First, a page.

Expert explains reasons for scarcity in antibody treatments
ONSLOW COUNTY, N.C. (WITN) - The FDA has only approved one monoclonal antibody treatment.
Onslow County resident Shelly Bishop says she received the Sotrovimab treatment. “I didn’t feel well Tuesday, but by Wednesday I was fine,” Bishop said.
Since Bishop is fully boosted and already had COVID, she didn’t anticipate catching it again. “I had COVID back in August. So, I really thought I would skate under the line this time,” she said.
Thankfully, Bishop was able to get the monoclonal antibody treatment that she said helped. “I think it really lessened the time I was not feeling well and boosted my antibodies,” she explained.
If Bishop would have contracted the virus any later, she could have been at risk of not getting the treatment at all because now healthcare providers have fewer treatments to choose from.
“Eli Lilly and Regen-Cov are not effective against Omicron, so the FDA actually cut the authorization for those. So we went from having three different treatments to a third now,” Dr. Arin Piramzadian, StarMed Primary and Urgent Care chief medical officer said.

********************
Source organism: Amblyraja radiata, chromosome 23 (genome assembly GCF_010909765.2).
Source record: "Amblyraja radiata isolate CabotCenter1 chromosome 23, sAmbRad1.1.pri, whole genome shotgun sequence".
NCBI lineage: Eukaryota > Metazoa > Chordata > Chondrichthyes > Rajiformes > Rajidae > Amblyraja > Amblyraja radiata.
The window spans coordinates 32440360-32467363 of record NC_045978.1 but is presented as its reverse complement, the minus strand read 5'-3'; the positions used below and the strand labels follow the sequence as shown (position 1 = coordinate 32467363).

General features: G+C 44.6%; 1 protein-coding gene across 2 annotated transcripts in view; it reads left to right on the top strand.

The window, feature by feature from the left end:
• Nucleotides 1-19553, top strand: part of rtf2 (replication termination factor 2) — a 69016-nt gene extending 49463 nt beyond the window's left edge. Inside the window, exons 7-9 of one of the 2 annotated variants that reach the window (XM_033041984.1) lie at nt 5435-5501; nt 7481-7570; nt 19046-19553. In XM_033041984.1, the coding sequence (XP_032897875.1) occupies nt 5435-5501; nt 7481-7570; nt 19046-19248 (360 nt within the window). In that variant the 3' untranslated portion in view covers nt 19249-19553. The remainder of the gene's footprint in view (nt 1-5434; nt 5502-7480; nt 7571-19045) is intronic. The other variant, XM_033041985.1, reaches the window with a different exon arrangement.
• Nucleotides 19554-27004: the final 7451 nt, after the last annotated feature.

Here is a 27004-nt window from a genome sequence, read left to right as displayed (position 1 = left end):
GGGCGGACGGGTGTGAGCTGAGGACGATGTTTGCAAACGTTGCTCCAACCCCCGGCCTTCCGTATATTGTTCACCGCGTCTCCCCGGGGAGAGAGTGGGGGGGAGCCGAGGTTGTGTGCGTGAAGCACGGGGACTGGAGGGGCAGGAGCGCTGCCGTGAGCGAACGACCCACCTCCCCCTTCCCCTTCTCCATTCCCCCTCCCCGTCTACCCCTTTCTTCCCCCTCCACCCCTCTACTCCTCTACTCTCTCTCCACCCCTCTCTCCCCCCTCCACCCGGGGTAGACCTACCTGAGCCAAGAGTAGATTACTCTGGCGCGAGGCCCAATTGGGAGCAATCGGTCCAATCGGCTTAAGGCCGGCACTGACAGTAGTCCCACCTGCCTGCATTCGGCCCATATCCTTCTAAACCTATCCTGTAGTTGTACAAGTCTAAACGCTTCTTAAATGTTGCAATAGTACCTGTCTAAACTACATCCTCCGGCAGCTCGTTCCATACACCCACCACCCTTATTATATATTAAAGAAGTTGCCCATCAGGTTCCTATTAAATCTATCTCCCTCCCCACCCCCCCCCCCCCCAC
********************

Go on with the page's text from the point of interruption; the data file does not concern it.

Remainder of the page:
Piramzadian said StarMed, like other hospitals, has one antibody treatment that works: Sotrovimab.
“With the big wave we had, there were so many people sick. We had to be very strict on who received this medication,” Piramzadian said.
On top of that, they have very little of the medication too.
“It’s a national shortage. It’s a whole worldwide shortage because everyone’s trying to get it,” Piramzadian said.
As a result, the hospital is saving what they do have for the people who need it most.
According to Priamzadian, people who are immunocompromised, have a high-risk factor, or have not had COVID-19 vaccines or a booster can currently get the treatment.
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